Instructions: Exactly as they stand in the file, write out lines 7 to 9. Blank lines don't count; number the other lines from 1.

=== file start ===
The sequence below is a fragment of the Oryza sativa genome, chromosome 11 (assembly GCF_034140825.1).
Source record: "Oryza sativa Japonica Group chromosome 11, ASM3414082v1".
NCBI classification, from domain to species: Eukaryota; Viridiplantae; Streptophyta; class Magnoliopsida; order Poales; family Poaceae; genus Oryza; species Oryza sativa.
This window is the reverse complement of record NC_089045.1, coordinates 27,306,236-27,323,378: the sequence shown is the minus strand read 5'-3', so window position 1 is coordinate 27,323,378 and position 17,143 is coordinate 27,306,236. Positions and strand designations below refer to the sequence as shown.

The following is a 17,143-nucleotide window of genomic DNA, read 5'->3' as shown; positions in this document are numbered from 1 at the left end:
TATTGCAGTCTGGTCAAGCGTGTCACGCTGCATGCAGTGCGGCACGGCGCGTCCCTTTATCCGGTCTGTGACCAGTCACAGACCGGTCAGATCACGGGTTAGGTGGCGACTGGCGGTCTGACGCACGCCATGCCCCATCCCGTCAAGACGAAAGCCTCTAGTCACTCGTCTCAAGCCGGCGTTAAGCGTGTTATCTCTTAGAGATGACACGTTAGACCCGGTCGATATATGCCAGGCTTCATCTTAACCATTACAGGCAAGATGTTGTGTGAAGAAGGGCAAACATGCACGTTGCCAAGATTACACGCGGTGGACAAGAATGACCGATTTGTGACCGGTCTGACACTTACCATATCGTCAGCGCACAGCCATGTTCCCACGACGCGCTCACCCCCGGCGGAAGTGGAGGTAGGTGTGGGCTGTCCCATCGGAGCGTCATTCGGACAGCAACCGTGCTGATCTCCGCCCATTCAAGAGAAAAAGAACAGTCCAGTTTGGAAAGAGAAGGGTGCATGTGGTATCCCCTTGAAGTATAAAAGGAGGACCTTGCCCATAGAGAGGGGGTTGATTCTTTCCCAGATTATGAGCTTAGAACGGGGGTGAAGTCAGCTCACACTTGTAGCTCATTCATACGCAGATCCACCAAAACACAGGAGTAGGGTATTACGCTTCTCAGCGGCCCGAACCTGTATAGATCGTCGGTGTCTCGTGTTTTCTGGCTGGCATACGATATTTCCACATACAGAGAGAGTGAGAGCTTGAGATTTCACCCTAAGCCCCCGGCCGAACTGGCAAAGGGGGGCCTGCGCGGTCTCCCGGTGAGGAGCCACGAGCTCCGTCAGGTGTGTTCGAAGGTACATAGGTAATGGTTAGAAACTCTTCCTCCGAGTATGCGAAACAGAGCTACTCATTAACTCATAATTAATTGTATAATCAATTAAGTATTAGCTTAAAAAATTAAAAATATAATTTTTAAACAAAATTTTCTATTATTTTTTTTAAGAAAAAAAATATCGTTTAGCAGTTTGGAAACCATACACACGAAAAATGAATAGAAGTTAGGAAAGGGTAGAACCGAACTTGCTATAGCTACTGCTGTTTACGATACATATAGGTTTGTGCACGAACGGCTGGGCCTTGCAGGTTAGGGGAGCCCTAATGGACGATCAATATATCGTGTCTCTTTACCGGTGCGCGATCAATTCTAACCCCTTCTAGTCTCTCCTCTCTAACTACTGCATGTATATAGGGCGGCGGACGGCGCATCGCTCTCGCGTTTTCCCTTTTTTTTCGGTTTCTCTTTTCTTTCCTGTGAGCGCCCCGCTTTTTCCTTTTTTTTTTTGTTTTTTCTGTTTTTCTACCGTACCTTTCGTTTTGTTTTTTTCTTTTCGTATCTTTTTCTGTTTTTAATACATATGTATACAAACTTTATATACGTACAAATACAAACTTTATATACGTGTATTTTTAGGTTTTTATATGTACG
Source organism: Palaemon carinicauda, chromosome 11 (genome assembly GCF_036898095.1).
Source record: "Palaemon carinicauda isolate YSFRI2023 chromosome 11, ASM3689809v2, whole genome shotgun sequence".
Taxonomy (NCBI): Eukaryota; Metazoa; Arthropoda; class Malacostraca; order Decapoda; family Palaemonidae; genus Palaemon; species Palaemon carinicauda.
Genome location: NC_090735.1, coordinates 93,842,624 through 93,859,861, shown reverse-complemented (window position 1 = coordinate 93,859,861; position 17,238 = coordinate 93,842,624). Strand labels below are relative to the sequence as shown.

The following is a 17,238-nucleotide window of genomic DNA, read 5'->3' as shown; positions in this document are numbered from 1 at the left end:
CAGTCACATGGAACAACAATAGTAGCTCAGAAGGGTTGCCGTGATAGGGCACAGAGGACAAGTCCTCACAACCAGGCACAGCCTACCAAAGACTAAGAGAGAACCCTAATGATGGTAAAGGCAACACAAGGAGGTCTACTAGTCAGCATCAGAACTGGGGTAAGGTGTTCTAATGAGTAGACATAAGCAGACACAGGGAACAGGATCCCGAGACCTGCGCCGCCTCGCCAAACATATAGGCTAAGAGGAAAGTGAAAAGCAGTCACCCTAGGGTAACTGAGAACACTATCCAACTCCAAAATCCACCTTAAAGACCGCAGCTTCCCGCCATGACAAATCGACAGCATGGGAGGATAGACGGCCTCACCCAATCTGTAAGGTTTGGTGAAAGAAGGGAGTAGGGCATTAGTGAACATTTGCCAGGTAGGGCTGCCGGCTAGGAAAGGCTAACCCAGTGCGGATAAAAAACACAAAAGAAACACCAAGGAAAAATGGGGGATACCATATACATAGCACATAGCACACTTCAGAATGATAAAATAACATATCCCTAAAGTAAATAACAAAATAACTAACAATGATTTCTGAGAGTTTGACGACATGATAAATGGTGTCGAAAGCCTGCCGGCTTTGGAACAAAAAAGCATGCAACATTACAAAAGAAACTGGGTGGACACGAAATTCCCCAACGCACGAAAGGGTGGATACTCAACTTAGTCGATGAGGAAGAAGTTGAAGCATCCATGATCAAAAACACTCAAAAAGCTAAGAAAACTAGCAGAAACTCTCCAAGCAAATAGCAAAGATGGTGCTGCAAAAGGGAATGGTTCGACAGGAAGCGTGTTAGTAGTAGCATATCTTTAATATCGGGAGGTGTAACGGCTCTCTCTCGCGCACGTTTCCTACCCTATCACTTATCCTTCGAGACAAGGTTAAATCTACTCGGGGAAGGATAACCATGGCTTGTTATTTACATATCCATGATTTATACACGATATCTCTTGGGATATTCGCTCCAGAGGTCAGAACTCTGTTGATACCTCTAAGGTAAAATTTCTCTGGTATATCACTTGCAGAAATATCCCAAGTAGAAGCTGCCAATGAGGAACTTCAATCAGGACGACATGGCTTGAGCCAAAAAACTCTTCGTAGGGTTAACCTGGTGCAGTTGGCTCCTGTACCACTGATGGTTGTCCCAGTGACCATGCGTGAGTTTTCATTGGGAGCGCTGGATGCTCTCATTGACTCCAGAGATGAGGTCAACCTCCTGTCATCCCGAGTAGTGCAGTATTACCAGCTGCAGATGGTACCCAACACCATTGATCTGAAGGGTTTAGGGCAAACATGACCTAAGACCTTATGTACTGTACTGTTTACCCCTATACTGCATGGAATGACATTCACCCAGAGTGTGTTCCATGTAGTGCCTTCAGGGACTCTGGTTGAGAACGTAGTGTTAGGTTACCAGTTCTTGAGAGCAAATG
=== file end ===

Source organism: Palaemon carinicauda, chromosome 11 (genome assembly GCF_036898095.1).
Source record: "Palaemon carinicauda isolate YSFRI2023 chromosome 11, ASM3689809v2, whole genome shotgun sequence".
Taxonomy (NCBI): Eukaryota; Metazoa; Arthropoda; class Malacostraca; order Decapoda; family Palaemonidae; genus Palaemon; species Palaemon carinicauda.